AARP members get the breaks

December 11, 2003|by TIM ROWLAND

We got this press release Monday headlined "Rep. Roscoe Bartlett Fighting to Eliminate Obsolete Federal Agencies."

Good. He can start with Congress.

I am very upset (I'm too tired to be outraged, at the moment) because as mentioned in the past, I am a member of the only demographic in the nation that Congress pays no attention to whatsoever.

Being post-Boomer, pre-Xer, non-child, non-senior, non-party affiliated, not particularly lacking for anything and neither a gun toter nor a gun hater, government pays me no attention whatsoever, except when it wants something - which come to think of it, is often enough.

At the moment, I am tired of hearing about the Medicare reform and the senior Prescription Drug Benefit. Now if members of Congress would pass an Illicit Drug Benefit for people my age, I might sit up and take interest. But do they? Humph.


If you have the AARP on your side, you get all the breaks. (I love their television ads for the drug plan more than I can say: "No, this prescription drug plan won't really help anyone and it will add billions to the deficit, but we support it fully because it is better than nothing and if we don't, Karl Rove will have our thumbs.)

But I think we in the under-50 set need to sit up and take notice of what's happening with senior-related perks, and I am speaking specifically of a court case in Washington County Circuit Court on Monday which involved a 71-year-old man who was convicted of multiple charges after leading police on a chase through two states.

According to police accounts, the gentleman's pickup was being chased in West Virginia, crossed into Maryland, had two tires punctured, kept going anyway, crossed into the median of the interstate and collided with two police cars. It took seven or eight troopers to subdue the man, one officer was injured and he had 20 charges filed against him. Another classic case of Road Age.

And the sentence? He lost his Maryland driving privileges. He was also fined nearly $7,000.

Your kidding, right? Lost his license? If he'd gotten into a chase and only hit one police cruiser, what would it have cost him, two points?

Man, does it ever pay to be retired. I mean, I do this, and I'm not going to get out of the caliboose UNTIL I'm age 71.

Tell you what, though. I've got to hand it to the guy. No going 40 mph in the fast lane with the left blinker on for him. He's my kind of senior driver. In fact, I plan to use him as a role model in my advancing years. When I hit 70, you won't see me in white shoes and a peddler's cap riding the brake and just peaking my head over top of the steering wheel.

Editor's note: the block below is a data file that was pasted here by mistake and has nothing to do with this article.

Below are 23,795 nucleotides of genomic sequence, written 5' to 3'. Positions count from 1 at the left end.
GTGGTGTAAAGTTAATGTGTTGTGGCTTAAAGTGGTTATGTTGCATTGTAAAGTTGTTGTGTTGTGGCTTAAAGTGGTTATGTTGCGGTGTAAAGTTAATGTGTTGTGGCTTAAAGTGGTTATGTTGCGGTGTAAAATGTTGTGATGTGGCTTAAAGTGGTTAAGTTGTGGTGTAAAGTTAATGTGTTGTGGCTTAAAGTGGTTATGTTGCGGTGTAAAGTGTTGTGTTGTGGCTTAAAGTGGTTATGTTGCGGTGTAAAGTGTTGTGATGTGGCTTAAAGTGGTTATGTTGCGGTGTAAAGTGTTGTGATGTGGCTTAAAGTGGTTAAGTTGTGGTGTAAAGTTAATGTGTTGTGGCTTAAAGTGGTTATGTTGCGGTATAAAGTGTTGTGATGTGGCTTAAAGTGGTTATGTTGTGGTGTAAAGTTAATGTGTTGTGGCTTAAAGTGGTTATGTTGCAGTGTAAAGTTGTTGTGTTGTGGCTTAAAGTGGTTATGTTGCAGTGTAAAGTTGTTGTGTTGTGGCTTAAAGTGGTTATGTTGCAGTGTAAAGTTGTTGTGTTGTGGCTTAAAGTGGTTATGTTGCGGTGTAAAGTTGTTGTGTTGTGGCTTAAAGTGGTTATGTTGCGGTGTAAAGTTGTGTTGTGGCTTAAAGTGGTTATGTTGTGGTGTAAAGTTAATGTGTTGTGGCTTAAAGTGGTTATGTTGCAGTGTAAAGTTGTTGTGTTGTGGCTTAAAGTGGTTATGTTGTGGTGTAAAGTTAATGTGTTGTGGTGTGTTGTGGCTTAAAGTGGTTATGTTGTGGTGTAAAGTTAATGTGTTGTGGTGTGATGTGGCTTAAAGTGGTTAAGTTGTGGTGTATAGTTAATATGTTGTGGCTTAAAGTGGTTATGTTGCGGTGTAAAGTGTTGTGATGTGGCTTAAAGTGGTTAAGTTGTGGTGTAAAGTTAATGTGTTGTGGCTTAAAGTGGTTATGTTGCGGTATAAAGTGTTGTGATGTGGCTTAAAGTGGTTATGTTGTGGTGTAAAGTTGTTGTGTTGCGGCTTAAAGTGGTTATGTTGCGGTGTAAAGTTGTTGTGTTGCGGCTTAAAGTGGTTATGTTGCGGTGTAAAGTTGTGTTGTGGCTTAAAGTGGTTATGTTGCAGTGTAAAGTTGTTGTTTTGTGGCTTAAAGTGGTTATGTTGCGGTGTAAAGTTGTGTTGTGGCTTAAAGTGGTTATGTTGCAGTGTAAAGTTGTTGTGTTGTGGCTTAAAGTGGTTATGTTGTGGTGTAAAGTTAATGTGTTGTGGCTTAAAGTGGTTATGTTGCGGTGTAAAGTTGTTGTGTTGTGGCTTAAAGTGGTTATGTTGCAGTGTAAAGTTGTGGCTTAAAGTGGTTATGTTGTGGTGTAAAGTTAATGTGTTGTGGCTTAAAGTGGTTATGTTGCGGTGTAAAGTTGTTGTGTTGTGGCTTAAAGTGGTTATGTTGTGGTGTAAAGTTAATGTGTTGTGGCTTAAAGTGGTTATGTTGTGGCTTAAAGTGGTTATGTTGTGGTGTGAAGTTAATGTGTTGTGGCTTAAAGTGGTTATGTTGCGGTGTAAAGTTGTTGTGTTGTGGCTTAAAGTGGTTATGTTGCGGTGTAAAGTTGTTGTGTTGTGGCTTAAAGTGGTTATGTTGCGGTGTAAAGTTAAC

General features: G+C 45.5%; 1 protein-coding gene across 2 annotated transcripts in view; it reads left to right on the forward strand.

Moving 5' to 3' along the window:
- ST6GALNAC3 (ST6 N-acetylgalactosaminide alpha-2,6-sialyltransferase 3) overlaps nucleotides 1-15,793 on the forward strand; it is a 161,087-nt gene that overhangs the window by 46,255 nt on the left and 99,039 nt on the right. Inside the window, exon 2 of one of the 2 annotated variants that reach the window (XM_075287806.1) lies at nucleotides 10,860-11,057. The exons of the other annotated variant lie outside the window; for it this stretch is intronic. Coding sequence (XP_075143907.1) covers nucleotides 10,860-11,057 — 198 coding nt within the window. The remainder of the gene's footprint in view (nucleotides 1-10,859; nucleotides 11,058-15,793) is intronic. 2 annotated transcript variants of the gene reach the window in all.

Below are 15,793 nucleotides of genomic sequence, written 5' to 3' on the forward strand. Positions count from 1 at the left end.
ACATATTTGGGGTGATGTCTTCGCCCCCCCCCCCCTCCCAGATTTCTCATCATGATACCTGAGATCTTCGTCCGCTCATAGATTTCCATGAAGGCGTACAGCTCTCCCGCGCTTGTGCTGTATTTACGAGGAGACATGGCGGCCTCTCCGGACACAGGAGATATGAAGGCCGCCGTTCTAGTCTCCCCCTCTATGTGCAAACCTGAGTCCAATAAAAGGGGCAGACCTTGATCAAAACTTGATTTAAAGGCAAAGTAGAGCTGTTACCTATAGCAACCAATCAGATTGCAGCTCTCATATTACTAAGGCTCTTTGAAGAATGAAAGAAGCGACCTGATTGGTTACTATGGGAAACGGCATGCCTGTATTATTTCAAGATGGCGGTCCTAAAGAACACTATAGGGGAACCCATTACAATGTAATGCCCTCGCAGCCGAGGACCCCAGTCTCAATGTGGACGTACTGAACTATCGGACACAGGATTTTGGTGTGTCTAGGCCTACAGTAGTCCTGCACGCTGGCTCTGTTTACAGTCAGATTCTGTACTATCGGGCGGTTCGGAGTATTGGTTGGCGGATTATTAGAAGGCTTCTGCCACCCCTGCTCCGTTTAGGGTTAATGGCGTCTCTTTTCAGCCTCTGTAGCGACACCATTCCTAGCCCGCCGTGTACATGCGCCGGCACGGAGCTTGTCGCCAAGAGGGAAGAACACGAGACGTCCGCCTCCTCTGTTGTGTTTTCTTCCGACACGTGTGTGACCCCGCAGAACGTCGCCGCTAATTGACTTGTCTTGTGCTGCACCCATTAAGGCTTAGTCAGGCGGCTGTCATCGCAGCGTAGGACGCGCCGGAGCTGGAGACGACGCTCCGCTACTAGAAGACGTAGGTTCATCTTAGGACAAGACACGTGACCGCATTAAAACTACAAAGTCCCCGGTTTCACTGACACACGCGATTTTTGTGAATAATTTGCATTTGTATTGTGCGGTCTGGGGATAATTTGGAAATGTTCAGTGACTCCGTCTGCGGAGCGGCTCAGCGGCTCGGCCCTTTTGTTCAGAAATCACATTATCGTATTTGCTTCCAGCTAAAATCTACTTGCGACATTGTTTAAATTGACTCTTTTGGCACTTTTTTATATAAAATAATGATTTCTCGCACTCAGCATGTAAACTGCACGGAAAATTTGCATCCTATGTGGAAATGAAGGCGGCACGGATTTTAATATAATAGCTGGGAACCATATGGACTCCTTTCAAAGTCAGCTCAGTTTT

No sir, when I'm on the highway I am going to become ALUMINUM WALKER WARRIOR! Some punk in a Dodge Neon cuts me off and we're doing a little dance down at bumper junction.

Turns out though, in this case there were what are known as mitigating circumstances, those being that the man was taking three prescription medications which altered his behavior. One of them was the sleeping aid Ambien, which I know from personal experience can be nasty stuff. I don't care if I'm awake for 3 million straight hours, I am never taking another sleeping medication. So we can all relax, it was all the fault of prescription drugs and I think everyone can breathe easier knowing that...

Uh oh.

Did I mention Congress' new Prescription Drug Benefit?

Oh dear. Cheap meds for all. Hmm. This could make highway driving very interesting over the next couple of decades. There's something to think about: Congressionally subsidized high-speed police chases.

"Where are you going grandpa, cruising at midnight?"

"May as well, the Ambien hasn't kicked in yet."

Oh well, what are you going to do? We already have people driving while talking on their cell phones and eating tacos. How's the government passing out meds going to be any worse?

All I know is that I'm not going out on the road again until I've had a good tranquilizer.

Tim Rowland is a Herald-Mail columnist.

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